Amphiphilic block copolymers have the ability to assemble into multiple morphologies in solution. Depending on the length of the hydrophilic block, the morphology can vary from spherical micelles, rods, and vesicles to large compound micelles (LCMs). Vesicle formation is favored upon an increase in total molecular weight of the block copolymer, that is, an increasing bending modulus (K). Owing to the polymeric character of this type of vesicle (also called polymersomes), they possess remarkable properties. The diffusion of (polymeric) amphiphiles in these vesicles is very low compared to liposomes and for high-molecular-weight chain entanglements even lead to reptation-type motions, which make it possible to trap near-equilibrium and metastable morphologies. Additionally, in contrast to liposomes, membrane thicknesses can exceed 200 nm. As a consequence, this increased membrane thickness, in combination with the conformational freedom of the polymer chains, leads to a much lower permeability for water of block copolymer vesicles compared to liposomes. The enhanced toughness and reduced permeability of polymersomes makes them, therefore, very suitable as stable nanocontainers, which can be used, for example, as reactors or drug delivery vehicles.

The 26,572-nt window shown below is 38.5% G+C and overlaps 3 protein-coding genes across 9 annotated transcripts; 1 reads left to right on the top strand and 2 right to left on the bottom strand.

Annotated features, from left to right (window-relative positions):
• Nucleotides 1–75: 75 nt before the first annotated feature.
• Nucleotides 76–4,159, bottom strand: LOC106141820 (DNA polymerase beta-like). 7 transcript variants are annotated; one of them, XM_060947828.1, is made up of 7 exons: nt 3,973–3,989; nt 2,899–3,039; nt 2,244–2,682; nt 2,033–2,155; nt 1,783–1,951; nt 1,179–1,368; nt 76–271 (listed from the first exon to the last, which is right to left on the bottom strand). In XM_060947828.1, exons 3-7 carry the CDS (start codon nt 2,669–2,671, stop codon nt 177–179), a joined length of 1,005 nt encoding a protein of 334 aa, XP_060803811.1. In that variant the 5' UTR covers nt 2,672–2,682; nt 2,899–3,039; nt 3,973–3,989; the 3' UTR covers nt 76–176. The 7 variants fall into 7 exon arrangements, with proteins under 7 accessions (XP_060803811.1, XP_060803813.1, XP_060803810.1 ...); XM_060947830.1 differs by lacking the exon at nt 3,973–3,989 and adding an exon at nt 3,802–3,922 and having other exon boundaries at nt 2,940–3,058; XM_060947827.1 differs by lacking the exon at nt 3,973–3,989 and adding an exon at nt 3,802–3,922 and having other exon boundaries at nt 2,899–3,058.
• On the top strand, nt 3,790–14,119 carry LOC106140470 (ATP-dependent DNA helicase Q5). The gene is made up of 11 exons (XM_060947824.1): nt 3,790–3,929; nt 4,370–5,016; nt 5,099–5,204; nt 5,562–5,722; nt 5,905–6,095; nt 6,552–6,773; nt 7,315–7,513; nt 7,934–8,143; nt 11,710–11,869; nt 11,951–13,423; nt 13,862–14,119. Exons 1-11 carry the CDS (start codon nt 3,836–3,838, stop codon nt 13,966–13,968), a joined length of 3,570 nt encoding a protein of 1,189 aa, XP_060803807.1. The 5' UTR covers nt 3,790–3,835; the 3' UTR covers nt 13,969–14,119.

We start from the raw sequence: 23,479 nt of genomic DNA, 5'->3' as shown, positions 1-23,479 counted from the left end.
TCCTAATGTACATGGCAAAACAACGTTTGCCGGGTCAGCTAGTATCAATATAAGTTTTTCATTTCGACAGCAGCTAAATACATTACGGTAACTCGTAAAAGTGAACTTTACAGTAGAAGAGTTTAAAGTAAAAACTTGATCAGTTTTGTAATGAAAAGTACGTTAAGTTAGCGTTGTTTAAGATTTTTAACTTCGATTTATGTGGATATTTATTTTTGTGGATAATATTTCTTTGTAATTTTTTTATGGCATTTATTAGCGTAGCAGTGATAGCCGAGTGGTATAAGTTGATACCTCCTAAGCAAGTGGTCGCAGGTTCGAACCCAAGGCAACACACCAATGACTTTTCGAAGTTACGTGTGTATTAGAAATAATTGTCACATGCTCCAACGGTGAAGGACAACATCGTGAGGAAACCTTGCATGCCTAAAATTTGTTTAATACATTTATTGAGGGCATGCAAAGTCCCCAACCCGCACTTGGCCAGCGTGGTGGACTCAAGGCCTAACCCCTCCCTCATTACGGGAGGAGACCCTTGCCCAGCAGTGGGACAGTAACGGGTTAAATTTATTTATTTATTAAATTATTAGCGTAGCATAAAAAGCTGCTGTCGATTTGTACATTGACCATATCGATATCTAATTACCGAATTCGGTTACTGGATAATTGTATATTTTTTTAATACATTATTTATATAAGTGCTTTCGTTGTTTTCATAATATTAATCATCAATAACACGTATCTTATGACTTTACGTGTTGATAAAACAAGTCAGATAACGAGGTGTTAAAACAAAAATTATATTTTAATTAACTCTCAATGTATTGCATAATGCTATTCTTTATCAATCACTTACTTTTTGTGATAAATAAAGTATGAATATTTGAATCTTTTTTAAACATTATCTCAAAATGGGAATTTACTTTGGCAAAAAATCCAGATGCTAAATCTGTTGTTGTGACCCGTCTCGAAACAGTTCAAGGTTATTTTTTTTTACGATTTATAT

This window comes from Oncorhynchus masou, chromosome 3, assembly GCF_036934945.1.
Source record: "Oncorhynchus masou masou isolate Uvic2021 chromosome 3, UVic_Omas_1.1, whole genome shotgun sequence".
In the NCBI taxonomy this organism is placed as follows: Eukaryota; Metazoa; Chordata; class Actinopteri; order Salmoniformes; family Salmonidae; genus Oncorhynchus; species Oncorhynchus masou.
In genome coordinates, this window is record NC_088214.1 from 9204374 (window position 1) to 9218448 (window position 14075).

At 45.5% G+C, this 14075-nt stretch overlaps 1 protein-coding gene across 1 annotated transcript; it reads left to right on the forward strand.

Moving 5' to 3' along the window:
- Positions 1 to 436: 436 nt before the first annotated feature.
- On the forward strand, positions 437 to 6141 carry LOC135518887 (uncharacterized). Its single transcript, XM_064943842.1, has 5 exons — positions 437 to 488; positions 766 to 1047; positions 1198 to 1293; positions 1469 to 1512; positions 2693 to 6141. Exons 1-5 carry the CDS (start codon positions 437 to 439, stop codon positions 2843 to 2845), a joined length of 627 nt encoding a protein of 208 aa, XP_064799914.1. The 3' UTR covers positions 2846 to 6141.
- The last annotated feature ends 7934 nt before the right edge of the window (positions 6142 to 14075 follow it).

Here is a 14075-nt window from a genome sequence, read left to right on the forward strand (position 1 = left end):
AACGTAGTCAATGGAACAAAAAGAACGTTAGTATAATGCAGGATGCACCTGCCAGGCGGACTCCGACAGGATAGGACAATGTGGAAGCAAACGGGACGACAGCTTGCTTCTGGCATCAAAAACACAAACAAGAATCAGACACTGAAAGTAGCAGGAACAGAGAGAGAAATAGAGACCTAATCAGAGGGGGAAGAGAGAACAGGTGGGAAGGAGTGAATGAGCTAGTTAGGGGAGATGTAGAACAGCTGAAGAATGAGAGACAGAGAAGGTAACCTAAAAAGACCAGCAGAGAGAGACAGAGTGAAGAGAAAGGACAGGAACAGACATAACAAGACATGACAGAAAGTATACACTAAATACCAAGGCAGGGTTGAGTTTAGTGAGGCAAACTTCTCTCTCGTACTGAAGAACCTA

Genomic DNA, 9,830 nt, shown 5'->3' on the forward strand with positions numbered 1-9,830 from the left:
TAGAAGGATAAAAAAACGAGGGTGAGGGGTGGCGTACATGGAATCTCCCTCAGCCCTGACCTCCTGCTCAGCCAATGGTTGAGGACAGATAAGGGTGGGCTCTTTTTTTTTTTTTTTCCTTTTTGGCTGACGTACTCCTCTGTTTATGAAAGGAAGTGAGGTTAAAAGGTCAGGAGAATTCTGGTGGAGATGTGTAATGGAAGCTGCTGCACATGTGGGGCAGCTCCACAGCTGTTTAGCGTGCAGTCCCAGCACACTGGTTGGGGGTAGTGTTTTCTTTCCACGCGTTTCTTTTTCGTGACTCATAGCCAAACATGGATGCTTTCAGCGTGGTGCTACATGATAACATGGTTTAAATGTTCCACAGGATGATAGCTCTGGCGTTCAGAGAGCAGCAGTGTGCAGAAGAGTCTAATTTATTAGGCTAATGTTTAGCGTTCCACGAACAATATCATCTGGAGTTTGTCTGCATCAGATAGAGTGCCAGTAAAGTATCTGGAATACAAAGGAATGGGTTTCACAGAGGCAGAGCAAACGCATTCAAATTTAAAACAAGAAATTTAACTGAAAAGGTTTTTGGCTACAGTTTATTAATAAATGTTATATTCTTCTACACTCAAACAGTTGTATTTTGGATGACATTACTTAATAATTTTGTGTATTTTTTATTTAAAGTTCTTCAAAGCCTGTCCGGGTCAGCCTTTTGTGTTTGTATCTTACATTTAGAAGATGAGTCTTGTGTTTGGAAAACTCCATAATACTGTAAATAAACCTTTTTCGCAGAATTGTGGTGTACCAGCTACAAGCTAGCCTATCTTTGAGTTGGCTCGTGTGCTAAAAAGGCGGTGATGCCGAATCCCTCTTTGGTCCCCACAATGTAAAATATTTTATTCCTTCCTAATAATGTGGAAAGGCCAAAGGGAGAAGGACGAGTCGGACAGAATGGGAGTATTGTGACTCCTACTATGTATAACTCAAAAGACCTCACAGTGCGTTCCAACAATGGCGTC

|Number of pages||11|
|Journal||Pure and Applied Chemistry|
|Publication status||Published - Jul 2004|